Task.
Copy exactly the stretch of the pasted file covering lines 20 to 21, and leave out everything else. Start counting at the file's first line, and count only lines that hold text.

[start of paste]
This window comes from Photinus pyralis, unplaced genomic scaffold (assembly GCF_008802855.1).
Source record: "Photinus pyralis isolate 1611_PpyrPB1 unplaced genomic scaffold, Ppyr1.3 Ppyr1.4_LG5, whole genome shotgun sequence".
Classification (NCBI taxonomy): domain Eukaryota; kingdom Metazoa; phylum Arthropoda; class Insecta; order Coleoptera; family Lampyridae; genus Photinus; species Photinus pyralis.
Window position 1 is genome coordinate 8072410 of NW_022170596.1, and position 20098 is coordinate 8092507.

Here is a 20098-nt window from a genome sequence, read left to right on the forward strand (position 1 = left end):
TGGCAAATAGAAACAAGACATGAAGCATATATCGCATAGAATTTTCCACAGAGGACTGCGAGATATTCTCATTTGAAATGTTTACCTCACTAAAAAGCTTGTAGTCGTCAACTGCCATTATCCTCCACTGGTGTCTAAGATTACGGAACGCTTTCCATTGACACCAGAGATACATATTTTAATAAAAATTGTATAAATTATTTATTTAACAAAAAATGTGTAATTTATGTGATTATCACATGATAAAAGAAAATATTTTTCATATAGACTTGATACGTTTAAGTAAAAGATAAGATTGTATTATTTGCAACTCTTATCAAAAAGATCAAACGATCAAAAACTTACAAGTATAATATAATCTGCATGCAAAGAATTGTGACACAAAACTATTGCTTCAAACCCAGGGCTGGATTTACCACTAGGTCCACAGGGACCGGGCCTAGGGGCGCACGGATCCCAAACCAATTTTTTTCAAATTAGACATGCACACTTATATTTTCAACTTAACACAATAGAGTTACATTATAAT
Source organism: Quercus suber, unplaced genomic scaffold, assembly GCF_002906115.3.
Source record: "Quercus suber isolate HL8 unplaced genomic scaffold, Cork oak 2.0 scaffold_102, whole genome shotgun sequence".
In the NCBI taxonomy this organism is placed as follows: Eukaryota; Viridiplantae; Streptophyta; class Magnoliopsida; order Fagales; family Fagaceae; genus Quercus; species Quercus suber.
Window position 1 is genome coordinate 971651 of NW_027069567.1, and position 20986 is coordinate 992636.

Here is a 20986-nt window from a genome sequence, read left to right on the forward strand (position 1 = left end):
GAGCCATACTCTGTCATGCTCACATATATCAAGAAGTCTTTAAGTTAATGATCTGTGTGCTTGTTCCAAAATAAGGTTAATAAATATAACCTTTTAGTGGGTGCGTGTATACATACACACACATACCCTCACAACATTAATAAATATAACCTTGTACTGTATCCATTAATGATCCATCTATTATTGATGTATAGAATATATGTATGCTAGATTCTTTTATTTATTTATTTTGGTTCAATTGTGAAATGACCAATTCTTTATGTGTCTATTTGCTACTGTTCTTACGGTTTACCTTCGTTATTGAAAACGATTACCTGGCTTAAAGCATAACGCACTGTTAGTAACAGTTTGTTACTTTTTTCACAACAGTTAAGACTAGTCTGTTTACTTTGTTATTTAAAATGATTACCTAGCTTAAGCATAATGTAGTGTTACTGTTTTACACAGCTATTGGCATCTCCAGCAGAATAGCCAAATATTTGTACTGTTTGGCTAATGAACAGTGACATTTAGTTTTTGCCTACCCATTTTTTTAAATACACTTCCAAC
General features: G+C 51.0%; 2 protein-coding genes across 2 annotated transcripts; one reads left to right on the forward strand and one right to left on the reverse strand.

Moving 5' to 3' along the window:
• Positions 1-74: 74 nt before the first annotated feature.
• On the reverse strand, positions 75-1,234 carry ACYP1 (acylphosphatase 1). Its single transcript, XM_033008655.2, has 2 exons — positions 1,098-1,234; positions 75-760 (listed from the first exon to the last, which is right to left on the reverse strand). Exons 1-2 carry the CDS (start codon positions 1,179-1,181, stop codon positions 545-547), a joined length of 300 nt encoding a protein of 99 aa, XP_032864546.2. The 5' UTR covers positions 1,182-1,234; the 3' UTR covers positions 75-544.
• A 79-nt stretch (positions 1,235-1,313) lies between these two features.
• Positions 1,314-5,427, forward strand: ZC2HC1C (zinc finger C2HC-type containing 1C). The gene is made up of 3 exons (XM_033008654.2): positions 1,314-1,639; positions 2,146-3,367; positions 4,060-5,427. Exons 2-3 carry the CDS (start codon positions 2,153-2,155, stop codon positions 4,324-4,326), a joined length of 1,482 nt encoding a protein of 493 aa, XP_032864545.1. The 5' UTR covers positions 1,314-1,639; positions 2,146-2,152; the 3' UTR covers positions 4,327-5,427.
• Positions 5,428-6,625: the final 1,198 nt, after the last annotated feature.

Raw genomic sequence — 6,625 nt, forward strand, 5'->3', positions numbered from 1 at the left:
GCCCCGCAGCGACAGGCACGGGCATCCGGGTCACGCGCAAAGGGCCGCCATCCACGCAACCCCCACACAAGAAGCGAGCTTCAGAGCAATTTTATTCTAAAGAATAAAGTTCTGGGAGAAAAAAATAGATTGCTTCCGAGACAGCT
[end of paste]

Raw genomic sequence — 6,625 nt, forward strand, 5'->3', positions numbered from 1 at the left:
GCCCCGCAGCGACAGGCACGGGCATCCGGGTCACGCGCAAAGGGCCGCCATCCACGCAACCCCCACACAAGAAGCGAGCTTCAGAGCAATTTTATTCTAAAGAATAAAGTTCTGGGAGAAAAAAATAGATTGCTTCCGAGACAGCT